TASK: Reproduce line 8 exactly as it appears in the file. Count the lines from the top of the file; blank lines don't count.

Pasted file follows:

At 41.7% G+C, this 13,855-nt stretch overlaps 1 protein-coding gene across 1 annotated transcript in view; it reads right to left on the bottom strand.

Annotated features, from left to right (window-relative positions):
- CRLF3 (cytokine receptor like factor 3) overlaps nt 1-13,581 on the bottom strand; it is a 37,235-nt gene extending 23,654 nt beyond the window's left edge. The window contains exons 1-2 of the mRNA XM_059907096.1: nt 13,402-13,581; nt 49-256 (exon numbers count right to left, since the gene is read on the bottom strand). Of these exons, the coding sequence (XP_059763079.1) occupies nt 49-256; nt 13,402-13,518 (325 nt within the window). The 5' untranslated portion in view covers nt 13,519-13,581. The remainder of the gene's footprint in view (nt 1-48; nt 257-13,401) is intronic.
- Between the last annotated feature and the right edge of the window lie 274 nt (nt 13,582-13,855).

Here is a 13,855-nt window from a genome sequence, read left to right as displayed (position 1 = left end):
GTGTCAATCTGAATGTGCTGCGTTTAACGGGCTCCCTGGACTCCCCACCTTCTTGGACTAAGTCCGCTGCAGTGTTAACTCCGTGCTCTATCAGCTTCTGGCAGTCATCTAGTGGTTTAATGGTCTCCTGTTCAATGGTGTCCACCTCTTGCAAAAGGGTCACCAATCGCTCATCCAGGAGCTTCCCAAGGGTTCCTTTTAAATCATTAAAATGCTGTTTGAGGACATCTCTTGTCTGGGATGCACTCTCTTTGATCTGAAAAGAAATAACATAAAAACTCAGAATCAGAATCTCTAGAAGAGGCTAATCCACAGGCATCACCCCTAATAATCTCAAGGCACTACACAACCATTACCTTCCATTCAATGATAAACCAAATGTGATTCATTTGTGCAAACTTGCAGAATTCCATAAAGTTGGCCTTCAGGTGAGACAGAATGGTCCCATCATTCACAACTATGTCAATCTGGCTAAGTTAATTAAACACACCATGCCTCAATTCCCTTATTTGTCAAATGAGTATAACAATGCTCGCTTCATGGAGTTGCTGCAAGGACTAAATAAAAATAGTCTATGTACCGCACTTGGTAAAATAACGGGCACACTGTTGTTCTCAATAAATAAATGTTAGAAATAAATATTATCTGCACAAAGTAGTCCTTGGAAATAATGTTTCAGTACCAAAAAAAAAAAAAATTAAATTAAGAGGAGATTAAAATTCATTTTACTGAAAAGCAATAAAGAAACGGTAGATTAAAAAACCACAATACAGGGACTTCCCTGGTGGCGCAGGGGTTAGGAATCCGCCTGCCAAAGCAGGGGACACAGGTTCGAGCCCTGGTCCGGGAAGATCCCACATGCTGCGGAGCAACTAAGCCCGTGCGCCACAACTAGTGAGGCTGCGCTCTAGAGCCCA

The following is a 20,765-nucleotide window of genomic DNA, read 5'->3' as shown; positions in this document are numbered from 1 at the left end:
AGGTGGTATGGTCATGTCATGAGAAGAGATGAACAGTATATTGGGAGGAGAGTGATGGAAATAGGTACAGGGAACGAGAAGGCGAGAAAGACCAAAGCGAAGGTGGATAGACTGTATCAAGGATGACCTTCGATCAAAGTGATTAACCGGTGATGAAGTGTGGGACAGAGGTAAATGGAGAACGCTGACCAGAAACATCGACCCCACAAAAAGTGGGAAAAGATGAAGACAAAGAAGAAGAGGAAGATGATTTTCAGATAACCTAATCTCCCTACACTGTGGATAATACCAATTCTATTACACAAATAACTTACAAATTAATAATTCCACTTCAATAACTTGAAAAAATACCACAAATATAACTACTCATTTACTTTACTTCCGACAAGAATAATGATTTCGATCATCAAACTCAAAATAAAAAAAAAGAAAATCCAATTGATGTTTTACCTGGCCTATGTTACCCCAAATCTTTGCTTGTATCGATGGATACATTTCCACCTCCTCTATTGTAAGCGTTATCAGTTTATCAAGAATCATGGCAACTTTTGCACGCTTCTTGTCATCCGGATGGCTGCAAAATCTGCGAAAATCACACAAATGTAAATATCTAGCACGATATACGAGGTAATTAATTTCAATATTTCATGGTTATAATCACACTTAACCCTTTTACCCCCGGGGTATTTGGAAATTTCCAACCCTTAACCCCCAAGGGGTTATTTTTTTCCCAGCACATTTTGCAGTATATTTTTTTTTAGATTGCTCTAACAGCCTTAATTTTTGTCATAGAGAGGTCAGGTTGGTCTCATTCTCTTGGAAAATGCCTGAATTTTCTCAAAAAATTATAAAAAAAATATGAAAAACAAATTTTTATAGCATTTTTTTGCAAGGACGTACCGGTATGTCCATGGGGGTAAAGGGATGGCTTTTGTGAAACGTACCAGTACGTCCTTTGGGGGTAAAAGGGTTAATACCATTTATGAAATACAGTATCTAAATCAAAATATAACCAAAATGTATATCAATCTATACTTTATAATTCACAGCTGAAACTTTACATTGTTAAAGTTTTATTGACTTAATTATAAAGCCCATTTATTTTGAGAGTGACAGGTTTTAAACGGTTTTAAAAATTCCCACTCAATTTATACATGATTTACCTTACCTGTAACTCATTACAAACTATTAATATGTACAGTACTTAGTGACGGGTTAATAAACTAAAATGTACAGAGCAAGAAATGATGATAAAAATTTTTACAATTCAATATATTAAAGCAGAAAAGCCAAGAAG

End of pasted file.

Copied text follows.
AGGTGGTATGGTCATGTCATGAGAAGAGATGAACAGTATATTGGGAGGAGAGTGATGGAAATAGGTACAGGGAACGAGAAGGCGAGAAAGACCAAAGCGAAGGTGGATAGACTGTATCAAGGATGACCTTCGATCAAAGTGATTAACCGGTGATGAAGTGTGGGACAGAGGTAAATGGAGAACGCTGACCAGAAACATCGACCCCACAAAAAGTGGGAAAAGATGAAGACAAAGAAGAAGAGGAAGATGATTTTCAGATAACCTAATCTCCCTACACTGTGGATAATACCAATTCTATTACACAAATAACTTACAAATTAATAATTCCACTTCAATAACTTGAAAAAATACCACAAATATAACTACTCATTTACTTTACTTCCGACAAGAATAATGATTTCGATCATCAAACTCAAAATAAAAAAAAAGAAAATCCAATTGATGTTTTACCTGGCCTATGTTACCCCAAATCTTTGCTTGTATCGATGGATACATTTCCACCTCCTCTATTGTAAGCGTTATCAGTTTATCAAGAATCATGGCAACTTTTGCACGCTTCTTGTCATCCGGATGGCTGCAAAATCTGCGAAAATCACACAAATGTAAATATCTAGCACGATATACGAGGTAATTAATTTCAATATTTCATGGTTATAATCACACTTAACCCTTTTACCCCCGGGGTATTTGGAAATTTCCAACCCTTAACCCCCAAGGGGTTATTTTTTTCCCAGCACATTTTGCAGTATATTTTTTTTTAGATTGCTCTAACAGCCTTAATTTTTGTCATAGAGAGGTCAGGTTGGTCTCATTCTCTTGGAAAATGCCTGAATTTTCTCAAAAAATTATAAAAAAAATATGAAAAACAAATTTTTATAGCATTTTTTTGCAAGGACGTACCGGTATGTCCATGGGGGTAAAGGGATGGCTTTTGTGAAACGTACCAGTACGTCCTTTGGGGGTAAAAGGGTTAATACCATTTATGAAATACAGTATCTAAATCAAAATATAACCAAAATGTATATCAATCTATACTTTATAATTCACAGCTGAAACTTTACATTGTTAAAGTTTTATTGACTTAATTATAAAGCCCATTTATTTTGAGAGTGACAGGTTTTAAACGGTTTTAAAAATTCCCACTCAATTTATACATGATTTACCTTACCTGTAACTCATTACAAACTATTAATATGTACAGTACTTAGTGACGGGTTAATAAACTAAAATGTACAGAGCAAGAAATGATGATAAAAATTTTTACAATTCAATATATTAAAGCAGAAAAGCCAAGAAG